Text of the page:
Report details bullying, culture issues at Qld hospital
High levels of bullying and a fear of speaking out have been reported by mental health staff at a major Queensland hospital after a "temperature check" of workplace culture.
Details of staff sentiment and experience came to light on Thursday after the Liberal National opposition tabled an insights report into the Cairns and Hinterland Hospital and Health Service.
The 2021/22 document outlines the experiences of mental health staff working in the state's far north.
More than 60 per cent of respondents reported experiencing workplace bullying in the previous six months, citing behaviour including verbal abuse, persistent criticism, ridicule and humiliation.
Supervisors were reported as the most likely source of bullying, and a strong mistrust and profound lack of faith in some of the leadership team was a strong theme.
Respondents also reported being afraid to speak up for fear of retribution and the recruitment of unqualified staff.
The health service's Mental Health, Alcohol, Tobacco and Other Drugs Service had drawn internal criticism regarding workplace culture in 2021, the report says.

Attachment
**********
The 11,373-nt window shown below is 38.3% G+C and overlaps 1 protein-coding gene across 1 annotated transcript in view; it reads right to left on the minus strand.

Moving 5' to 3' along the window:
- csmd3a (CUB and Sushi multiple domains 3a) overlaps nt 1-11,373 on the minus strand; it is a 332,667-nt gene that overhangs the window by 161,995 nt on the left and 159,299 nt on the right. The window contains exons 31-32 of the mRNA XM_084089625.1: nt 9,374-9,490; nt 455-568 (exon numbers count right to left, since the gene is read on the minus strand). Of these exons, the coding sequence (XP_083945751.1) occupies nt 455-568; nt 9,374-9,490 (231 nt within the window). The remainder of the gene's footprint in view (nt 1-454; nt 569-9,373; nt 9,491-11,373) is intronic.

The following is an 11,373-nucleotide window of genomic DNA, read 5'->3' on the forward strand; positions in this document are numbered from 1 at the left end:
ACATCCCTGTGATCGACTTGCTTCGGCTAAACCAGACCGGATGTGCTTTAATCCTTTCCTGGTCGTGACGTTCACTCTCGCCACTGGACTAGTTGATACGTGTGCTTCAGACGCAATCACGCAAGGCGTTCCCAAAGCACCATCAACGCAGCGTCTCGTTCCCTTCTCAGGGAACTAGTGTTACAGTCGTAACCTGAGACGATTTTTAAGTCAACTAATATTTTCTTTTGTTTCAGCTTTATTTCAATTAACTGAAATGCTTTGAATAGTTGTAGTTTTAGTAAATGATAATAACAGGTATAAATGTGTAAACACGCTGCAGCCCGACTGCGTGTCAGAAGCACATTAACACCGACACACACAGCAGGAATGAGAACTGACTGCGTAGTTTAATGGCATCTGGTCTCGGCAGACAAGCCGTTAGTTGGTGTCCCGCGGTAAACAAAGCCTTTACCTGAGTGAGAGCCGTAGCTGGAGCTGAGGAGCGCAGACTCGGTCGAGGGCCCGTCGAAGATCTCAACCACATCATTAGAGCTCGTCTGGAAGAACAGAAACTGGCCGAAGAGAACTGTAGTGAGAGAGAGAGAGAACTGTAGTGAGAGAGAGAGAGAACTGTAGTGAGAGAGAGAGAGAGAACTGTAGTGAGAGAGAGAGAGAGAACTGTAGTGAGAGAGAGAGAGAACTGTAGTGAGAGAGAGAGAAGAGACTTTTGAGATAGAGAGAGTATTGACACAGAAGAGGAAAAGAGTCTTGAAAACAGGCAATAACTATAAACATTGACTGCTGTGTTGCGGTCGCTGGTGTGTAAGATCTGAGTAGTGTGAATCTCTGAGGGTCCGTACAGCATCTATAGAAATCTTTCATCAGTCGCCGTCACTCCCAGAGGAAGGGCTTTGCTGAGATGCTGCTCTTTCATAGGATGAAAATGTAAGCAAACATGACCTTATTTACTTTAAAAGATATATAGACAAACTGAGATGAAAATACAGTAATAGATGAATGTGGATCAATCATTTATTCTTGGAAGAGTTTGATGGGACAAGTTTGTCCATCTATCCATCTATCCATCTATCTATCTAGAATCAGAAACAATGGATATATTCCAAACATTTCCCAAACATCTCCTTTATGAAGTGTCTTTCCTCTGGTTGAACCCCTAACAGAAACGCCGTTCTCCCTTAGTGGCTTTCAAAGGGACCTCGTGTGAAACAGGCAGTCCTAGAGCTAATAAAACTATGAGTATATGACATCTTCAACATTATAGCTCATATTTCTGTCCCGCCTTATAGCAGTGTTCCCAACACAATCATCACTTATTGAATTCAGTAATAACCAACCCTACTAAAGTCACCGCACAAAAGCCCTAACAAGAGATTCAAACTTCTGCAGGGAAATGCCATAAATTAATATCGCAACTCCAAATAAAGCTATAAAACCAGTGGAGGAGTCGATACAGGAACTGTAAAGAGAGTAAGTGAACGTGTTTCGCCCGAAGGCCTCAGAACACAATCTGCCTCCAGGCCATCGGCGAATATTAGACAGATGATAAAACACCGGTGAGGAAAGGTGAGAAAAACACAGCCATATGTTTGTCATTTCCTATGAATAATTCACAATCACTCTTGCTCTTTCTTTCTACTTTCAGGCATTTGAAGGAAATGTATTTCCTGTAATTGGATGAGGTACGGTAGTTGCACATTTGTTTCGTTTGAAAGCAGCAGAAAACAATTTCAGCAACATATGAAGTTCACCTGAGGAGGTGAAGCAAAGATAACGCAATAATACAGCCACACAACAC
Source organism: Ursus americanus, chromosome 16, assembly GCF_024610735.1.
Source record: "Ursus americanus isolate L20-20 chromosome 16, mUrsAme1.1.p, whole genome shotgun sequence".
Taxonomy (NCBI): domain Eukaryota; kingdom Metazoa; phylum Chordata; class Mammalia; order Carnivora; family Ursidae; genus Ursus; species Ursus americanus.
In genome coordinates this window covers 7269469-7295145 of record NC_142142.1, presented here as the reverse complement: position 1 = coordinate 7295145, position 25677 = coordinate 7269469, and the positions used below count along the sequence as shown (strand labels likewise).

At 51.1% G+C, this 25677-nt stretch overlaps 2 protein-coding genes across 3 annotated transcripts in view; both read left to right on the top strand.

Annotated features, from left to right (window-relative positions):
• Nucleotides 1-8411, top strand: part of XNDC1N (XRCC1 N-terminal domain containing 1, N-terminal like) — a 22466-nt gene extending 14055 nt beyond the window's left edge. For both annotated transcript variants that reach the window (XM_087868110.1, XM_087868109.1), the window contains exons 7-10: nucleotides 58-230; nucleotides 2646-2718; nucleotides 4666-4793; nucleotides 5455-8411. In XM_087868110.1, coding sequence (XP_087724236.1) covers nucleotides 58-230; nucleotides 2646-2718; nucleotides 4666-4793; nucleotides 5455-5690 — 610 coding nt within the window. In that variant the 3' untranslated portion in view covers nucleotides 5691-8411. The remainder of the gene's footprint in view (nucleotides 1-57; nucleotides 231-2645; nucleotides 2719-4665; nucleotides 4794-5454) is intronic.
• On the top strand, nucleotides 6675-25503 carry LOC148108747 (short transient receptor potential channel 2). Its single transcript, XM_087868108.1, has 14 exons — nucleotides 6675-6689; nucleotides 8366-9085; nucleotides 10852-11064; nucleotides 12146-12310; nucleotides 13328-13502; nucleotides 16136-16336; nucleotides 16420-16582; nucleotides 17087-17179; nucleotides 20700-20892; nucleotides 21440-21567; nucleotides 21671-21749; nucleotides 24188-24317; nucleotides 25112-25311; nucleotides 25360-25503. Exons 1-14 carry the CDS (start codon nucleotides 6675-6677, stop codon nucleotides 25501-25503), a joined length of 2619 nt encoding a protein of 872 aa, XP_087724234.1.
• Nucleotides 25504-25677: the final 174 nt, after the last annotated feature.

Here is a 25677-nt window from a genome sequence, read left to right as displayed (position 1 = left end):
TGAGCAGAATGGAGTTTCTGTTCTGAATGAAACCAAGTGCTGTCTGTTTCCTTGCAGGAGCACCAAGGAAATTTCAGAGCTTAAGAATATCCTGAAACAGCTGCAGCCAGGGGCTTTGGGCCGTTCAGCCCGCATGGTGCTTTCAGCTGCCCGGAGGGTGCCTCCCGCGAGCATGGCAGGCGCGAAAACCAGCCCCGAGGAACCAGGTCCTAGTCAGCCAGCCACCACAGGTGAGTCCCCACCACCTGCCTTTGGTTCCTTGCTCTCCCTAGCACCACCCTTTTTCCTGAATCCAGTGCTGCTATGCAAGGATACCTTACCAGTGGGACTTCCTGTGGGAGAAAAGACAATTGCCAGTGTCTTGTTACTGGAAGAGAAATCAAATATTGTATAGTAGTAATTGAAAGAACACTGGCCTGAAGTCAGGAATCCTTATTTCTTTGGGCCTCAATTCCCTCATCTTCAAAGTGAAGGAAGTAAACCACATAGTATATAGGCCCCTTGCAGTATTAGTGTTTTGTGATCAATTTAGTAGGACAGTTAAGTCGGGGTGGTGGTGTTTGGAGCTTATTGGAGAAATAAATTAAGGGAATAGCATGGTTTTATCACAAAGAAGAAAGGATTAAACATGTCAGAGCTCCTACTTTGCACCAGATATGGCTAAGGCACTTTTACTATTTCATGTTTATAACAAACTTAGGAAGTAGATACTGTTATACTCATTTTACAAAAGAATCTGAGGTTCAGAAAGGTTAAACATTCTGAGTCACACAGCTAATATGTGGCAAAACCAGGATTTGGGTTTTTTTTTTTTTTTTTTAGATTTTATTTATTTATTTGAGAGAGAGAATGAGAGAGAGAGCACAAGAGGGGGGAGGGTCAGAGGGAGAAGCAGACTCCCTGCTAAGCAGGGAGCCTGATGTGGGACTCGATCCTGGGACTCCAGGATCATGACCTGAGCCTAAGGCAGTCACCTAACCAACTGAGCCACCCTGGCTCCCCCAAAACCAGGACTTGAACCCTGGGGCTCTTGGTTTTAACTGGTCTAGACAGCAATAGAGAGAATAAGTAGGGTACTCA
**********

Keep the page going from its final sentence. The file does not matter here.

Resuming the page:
Internal stakeholders and unions were partnered with to commission the workplace culture "temperature check".
The process was confidential and voluntary, and the response rate was generally below 40 per cent.
Opposition Leader David Crisafulli said the leaked document pointed to "an entrenched culture of blame" inside Queensland Health.
"Doctors, nurses and allied health professional should be empowered and valued in their roles, not subjected to the systemic workplace bullying they have been under the Palaszczuk Labor government," Mr Crisafulli said.
In response to questions about the report shortly after it was tabled in parliament on Thursday, Health Minister Yvette D'Ath confirmed it had been provided last month by the chief executive, who signed off on all recommendations.
"I welcome the fact that we have (hospital and health services) doing these cultural behaviour reviews so that they can identify areas for improvement," Ms D'Ath said.
"I've made it clear as health minister that we need to improve the culture across our health system."